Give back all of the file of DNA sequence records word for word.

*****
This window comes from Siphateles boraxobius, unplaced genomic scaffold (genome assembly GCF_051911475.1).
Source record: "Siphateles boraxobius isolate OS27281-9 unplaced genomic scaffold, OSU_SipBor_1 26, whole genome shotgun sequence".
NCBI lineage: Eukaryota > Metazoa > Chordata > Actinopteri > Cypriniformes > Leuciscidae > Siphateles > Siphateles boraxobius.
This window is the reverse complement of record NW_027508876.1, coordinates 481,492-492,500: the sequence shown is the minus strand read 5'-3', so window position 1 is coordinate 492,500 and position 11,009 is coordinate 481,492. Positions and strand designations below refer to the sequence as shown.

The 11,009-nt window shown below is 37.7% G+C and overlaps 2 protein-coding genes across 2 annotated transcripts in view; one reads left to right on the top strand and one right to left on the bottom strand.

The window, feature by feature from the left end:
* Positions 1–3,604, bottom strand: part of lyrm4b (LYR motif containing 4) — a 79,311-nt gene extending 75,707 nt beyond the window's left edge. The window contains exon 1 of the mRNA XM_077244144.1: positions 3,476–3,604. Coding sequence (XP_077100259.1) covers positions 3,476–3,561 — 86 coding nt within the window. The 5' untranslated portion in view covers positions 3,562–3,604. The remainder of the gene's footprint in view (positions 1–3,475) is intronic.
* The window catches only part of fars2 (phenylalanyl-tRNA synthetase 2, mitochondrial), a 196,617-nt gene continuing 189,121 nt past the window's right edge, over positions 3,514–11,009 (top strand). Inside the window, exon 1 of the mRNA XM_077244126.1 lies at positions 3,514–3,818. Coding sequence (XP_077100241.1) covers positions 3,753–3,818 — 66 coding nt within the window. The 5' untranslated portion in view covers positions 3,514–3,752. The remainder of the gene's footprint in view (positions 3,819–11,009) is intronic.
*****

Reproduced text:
This window comes from Siphateles boraxobius, unplaced genomic scaffold (genome assembly GCF_051911475.1).
Source record: "Siphateles boraxobius isolate OS27281-9 unplaced genomic scaffold, OSU_SipBor_1 26, whole genome shotgun sequence".
NCBI lineage: Eukaryota > Metazoa > Chordata > Actinopteri > Cypriniformes > Leuciscidae > Siphateles > Siphateles boraxobius.
This window is the reverse complement of record NW_027508876.1, coordinates 481,492-492,500: the sequence shown is the minus strand read 5'-3', so window position 1 is coordinate 492,500 and position 11,009 is coordinate 481,492. Positions and strand designations below refer to the sequence as shown.

The 11,009-nt window shown below is 37.7% G+C and overlaps 2 protein-coding genes across 2 annotated transcripts in view; one reads left to right on the top strand and one right to left on the bottom strand.

The window, feature by feature from the left end:
* Positions 1–3,604, bottom strand: part of lyrm4b (LYR motif containing 4) — a 79,311-nt gene extending 75,707 nt beyond the window's left edge. The window contains exon 1 of the mRNA XM_077244144.1: positions 3,476–3,604. Coding sequence (XP_077100259.1) covers positions 3,476–3,561 — 86 coding nt within the window. The 5' untranslated portion in view covers positions 3,562–3,604. The remainder of the gene's footprint in view (positions 1–3,475) is intronic.
* The window catches only part of fars2 (phenylalanyl-tRNA synthetase 2, mitochondrial), a 196,617-nt gene continuing 189,121 nt past the window's right edge, over positions 3,514–11,009 (top strand). Inside the window, exon 1 of the mRNA XM_077244126.1 lies at positions 3,514–3,818. Coding sequence (XP_077100241.1) covers positions 3,753–3,818 — 66 coding nt within the window. The 5' untranslated portion in view covers positions 3,514–3,752. The remainder of the gene's footprint in view (positions 3,819–11,009) is intronic.